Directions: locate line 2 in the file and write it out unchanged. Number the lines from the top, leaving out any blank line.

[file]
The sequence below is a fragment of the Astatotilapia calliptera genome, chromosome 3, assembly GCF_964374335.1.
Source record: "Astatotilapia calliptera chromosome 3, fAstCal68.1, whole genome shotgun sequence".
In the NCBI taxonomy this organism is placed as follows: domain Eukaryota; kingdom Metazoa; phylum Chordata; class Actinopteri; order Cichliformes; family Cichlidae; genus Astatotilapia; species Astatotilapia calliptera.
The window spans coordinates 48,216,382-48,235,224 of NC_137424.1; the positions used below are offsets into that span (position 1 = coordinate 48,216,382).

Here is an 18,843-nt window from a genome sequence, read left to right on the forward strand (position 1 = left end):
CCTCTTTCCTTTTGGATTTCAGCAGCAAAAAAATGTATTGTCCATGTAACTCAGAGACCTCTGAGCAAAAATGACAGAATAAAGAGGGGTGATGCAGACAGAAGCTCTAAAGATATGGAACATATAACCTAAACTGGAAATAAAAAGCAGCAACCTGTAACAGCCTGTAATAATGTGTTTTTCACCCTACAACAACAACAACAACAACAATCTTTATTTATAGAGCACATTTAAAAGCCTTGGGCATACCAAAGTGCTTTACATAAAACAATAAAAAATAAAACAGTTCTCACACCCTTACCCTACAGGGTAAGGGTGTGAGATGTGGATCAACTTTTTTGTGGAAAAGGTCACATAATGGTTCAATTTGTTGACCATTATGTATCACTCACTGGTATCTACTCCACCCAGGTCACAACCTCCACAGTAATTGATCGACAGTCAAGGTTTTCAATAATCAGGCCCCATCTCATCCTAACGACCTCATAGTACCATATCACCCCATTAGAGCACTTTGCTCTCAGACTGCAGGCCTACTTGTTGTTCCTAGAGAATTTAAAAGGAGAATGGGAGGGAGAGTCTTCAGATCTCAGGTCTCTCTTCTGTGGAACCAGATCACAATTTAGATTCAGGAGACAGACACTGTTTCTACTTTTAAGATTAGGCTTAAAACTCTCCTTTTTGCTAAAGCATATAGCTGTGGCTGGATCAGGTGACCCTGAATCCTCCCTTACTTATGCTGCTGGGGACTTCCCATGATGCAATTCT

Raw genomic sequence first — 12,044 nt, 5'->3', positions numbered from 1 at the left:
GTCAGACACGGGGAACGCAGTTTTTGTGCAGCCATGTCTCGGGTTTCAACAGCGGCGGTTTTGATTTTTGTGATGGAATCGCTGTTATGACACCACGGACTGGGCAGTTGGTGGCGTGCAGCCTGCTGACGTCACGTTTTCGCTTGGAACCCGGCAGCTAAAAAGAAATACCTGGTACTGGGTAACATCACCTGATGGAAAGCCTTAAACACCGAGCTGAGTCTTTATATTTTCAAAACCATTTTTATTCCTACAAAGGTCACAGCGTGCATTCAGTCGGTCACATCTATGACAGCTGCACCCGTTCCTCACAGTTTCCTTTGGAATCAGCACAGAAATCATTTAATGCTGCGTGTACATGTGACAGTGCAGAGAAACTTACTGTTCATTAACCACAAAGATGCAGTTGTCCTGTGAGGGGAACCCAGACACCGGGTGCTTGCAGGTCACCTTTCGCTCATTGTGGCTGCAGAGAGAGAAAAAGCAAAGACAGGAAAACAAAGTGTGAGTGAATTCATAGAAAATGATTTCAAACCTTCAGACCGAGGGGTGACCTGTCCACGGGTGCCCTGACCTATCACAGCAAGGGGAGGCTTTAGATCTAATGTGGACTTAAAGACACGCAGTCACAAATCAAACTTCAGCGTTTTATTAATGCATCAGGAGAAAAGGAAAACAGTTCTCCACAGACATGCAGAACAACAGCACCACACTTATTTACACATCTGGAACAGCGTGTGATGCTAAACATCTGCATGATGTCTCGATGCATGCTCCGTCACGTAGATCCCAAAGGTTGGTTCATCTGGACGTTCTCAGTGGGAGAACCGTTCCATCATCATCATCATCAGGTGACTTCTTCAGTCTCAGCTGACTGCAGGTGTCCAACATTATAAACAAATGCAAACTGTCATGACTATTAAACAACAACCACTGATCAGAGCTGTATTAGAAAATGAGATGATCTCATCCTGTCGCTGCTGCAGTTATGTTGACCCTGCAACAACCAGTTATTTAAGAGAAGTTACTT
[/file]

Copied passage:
Source record: "Astatotilapia calliptera chromosome 3, fAstCal68.1, whole genome shotgun sequence".